John does not want to focus the attention on himself or his book (“I could write more,”or “This book could be much longer….”) The story has been about who Jesus is from the very beginning! “The greatness of the revelation of God in the Logos-Son is vaster than the cosmos created through him.” John’s gospel is about the vastness of Jesus from the first line to the last.

It is remarkable that the final words of Jesus are “you follow me!” Jesus began his ministry asking people what they wanted of him. In John 1:38, Jesus’ first words are “what do you want?” and he command his disciples to follow even then (1:43). At the end of the book Jesus expects his two closest disciples to continue to follow him, one to his death, the other to a long life of ministry, both looking forward to the return of Jesus in glory.

When Jesus washes his disciples’ feet, he is preforming a parabolic act. As with parables, we need to understand the context in order to understand what Jesus was trying to teach through the washing of his disciples’ feet.

It is well-known that hospitality in the ancient world included foot-washing. Since virtually all travel was by foot, a visitor should be allowed to “refresh themselves” when they arrive by washing their feet. If the host had servants, the task of washing the guest’s feet fell to the lowliest servant. For a Jewish family, the task would be assigned to a Gentile slave (Köstenberger, John, 405). In this case, Jesus takes off his outer clothes and wraps himself in a long towel and does the job of the lowliest slave.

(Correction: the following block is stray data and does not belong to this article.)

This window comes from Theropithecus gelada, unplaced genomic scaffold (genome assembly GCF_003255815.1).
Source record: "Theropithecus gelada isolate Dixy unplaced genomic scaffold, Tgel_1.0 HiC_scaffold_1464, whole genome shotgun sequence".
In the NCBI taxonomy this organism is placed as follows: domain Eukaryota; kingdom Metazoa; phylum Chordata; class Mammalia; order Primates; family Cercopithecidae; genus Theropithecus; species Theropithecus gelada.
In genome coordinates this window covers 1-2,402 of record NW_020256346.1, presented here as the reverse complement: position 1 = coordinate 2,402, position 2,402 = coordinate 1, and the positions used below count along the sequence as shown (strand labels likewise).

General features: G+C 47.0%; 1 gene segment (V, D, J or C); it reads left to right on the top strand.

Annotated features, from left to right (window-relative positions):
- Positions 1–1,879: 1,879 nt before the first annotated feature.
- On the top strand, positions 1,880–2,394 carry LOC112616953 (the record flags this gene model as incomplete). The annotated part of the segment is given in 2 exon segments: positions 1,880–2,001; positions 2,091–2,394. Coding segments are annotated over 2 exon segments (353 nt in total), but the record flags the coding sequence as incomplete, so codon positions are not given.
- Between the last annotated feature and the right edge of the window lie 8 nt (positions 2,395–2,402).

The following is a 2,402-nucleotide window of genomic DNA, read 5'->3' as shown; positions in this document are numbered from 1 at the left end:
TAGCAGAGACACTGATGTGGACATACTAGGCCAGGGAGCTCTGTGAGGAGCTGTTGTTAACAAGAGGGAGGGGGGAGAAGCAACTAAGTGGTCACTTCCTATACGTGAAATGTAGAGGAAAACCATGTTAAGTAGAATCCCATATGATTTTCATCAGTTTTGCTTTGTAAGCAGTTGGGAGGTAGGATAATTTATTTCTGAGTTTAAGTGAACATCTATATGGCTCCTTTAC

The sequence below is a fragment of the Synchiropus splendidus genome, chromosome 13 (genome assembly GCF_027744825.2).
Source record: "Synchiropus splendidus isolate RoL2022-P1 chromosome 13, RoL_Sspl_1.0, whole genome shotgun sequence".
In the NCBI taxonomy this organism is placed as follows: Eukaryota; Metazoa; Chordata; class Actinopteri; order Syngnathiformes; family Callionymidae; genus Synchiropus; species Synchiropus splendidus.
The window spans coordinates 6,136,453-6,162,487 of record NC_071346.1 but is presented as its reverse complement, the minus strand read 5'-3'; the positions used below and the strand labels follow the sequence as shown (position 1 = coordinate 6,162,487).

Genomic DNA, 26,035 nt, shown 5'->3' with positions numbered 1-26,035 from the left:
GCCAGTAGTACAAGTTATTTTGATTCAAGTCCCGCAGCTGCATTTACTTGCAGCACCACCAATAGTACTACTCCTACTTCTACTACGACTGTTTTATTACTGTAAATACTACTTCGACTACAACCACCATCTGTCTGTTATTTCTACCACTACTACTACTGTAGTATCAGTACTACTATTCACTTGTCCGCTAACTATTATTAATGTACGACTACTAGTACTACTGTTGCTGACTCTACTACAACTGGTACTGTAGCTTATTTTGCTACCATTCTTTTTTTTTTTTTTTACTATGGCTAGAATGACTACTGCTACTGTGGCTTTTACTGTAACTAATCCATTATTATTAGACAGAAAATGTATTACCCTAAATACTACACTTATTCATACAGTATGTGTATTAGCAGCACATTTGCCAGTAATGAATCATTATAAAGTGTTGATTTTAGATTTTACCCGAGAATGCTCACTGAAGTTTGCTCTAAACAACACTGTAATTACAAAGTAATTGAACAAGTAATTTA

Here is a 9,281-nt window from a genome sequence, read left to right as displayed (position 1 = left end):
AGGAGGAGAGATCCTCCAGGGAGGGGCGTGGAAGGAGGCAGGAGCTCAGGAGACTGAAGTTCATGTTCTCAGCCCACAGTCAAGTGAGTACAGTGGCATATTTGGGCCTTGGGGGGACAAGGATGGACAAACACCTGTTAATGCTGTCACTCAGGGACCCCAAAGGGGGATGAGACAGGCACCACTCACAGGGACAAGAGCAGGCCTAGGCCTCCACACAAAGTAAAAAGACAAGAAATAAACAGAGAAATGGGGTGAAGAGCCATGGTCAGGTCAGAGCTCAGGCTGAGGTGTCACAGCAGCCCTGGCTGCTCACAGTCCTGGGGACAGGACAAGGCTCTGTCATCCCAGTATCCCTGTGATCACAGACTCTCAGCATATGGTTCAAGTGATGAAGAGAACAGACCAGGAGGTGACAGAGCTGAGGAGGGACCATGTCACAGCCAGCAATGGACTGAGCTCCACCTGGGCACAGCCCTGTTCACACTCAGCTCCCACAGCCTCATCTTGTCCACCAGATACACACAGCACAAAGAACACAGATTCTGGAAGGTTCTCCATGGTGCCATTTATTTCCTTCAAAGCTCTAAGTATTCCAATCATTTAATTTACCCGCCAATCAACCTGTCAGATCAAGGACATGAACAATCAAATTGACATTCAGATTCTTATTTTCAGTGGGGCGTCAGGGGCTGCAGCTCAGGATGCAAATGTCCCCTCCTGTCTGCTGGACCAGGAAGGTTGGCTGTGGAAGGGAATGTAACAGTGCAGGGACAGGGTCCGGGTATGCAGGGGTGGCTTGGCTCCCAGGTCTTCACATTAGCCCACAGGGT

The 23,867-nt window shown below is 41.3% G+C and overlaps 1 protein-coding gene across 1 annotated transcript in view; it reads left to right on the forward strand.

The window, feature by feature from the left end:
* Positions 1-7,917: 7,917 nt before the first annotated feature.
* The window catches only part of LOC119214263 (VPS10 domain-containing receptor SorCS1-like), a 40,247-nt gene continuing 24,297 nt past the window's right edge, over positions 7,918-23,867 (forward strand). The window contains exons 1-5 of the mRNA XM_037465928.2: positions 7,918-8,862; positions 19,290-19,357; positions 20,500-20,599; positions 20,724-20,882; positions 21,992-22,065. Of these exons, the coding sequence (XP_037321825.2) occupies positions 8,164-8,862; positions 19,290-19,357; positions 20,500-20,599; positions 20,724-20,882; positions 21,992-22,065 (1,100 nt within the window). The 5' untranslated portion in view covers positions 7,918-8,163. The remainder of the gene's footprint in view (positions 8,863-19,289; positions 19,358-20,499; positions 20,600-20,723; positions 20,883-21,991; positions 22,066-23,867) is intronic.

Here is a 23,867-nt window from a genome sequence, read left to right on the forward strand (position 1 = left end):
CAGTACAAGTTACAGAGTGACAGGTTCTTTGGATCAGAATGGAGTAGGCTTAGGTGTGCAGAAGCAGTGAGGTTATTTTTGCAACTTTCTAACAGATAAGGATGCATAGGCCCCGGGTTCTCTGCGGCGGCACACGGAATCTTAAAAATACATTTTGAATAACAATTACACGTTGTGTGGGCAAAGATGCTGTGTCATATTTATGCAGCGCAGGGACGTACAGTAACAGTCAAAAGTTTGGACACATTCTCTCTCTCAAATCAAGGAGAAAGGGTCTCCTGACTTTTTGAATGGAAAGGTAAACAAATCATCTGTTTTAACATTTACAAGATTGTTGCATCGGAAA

Since this is a Passover meal, it is likely that each of the disciples have washed their hands ceremonially before touching the food of the meal. My guess is that the feet would need to be washed since the are most likely to have come into contact with uncleanliness, the slave who washed the feet would therefore himself be unclean.

This is therefore a shocking act by a Jewish teacher prior to the Passover meal. Jesus’ humble service of his disciples is an illustration of how the disciples are to continue his work after the resurrection.

Said R. Joshua b. Levi, “All acts of labor that a slave performs for his master, a disciple of a sage performs for his master, except for removing his shoe.” b. Ketub. 96a (Neusner, b. Ketub. 11:1, I.2.A; 9:440)

Jesus is due the titles Teacher (Rabbi) and Lord. Even if we take the title Lord as equivalent to sir, both titles put Jesus well above the disciples socially. In a teacher-student relationship of the Second Temple Period, there was little a teacher could not ask his disciple to do for him. Yet Jesus reverses cultural expectations by doing an extremely humbling service for his disciples.